Link Love – Sewing Face Masks to Help Fight the Coronavirus

When life seems particularly unpredictable and scary, I find it tremendously helpful when I can identify something productive to do – and doubly so when it will potentially benefit not only me and my family, but our community as well. Anyone watching the news lately will be aware of the shortage of face masks for health care providers on the frontlines of this pandemic, as well as for everyday people who are at risk of either spreading or contracting the Coronavirus/Covid-19. 

Graphic from Instagram – I don’t know who created it originally, but we are encouraged to use it to promote home sewing of face masks. 🙂

While the face masks we sew at home may not meet the CDC guidelines for medical professionals, it is my understanding that depending on the design, cloth masks can be used in conjuntion with the N95 medical grade masks, acting as a removable cover that can extend the usable lifespan of the medical grade mask underneath. When the medical grade masks are not available, they can be used by themselves to offer at least some protection.

Cloth masks may also be in high demand from local hospitals, nursing homes, cancer-related organizations, or other health care facilities.

Please note that I am not a medical professional. But as I understand it, by themselves, fabric masks will not completely prevent the spread of the Coronavirus or Covid-19. However, they can help us keep our germs to ourselves; and hopefully, slow the spread of the disease.  A mask can also help remind the wearer to avoid touching their face. 🙂

I’m including a link to the guidelines from the World Health Organization for when and how to properly use face masks. They suggest masks for those who as sick and for those who are caring for the sick.

UPDATE from the CDC: “CDC recommends wearing cloth face coverings in public settings where other social distancing measures are difficult to maintain, such as grocery stores, pharmacies, and gas stations. Cloth face coverings may slow the spread of the virus and help people who may have the virus and do not know it from transmitting it to others…. While people who are sick or know that they have COVID-19 should isolate at home, COVID-19 can be spread by people who do not have symptoms and do not know that they are infected. That’s why it’s important for everyone to practice social distancing (staying at least 6 feet away from other people) and wear cloth face coverings in public settings. Cloth face coverings provide an extra layer to help prevent the respiratory droplets from traveling in the air and onto other people.”

And here some of the free patterns and tutorials I’ve collected from around the web that I feel are particularly helpful:

UPDATE 3/30/2020 – Although I recommend this pattern, I do want to correct the mistaken impression that medical professionals (or anyone else, for that matter) can flip the mask over and use the other side after the mask has already been in use. Do not do this!!!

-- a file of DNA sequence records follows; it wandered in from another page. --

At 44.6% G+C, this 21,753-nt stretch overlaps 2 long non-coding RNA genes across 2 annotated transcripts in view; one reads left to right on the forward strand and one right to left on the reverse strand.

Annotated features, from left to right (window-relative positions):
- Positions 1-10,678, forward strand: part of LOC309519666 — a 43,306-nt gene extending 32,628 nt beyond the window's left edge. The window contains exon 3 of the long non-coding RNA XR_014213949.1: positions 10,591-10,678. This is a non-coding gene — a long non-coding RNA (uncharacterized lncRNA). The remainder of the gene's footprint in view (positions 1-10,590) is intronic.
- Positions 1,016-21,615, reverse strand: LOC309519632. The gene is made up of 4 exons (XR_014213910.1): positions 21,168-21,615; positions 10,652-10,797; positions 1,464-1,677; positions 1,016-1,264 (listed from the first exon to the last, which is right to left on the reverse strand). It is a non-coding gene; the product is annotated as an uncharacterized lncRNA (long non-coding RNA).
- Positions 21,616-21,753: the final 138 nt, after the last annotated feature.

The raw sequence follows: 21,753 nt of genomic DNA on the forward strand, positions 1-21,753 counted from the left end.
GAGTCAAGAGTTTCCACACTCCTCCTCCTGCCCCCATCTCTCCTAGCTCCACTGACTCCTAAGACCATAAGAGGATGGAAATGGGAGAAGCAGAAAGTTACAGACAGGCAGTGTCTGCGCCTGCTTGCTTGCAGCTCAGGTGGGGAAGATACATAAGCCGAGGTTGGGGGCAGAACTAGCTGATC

I’m sure there are many, many other great patterns and tutorials floating around; but these links provide a good starting place. 

How do we get these masks to those who need them?

That will depend on where you live. I would start with contacting your local hospitals and doctor’s offices, as many around the country (and the world!) have already put out calls for donations. In the US, all open JoAnn Fabrics & Craft stores will serve as collection points, as well as many local quilt shops and sewing centers. My recommendation is to always call ahead to see if there is a need and determine if there is a set drop-off point.

Stay safe, everyone & let’s all do our part!

Please follow and like us:

Beth Ann

When health challenges made hand-sewing (and hand appliqué and hand-quilting) no longer physically viable for her, Beth Ann’s first instinct was dismay and discouragement. But Grandma Baldwin gave her a loving (but stern!) “No pity parties – just figure out a different way.” So Beth Ann turned to her trusty sewing machine and began devising ways to achieve the fine quality appliqué look she craved faster and easier than she ever thought possible. And a career was born! Now Beth Ann enjoys sharing her accessible “invisible” machine appliqué and creative machine quilting techniques with other quilters and fiber artists around the world.

2 thoughts on “Link Love – Sewing Face Masks to Help Fight the Coronavirus

  1. I have a nurse neighbor who is snatching up my masks as fast as I can make them. The sources are running out of elastic. Until the huge roll I ordered comes, I will be attaching ties. The ties make for a mask that can be laundered in hotter water with chlorine bleach.

    1. Good point, Sally! As of this morning, my usual sources were also out of elastic, so I’m switching to fabric ties as well. I’m so glad your neighbor is able to use the masks! And many thanks to you for making them 🙂

Leave a Reply

Your email address will not be published.


Enjoy this blog? Please spread the word :)

Follow by Email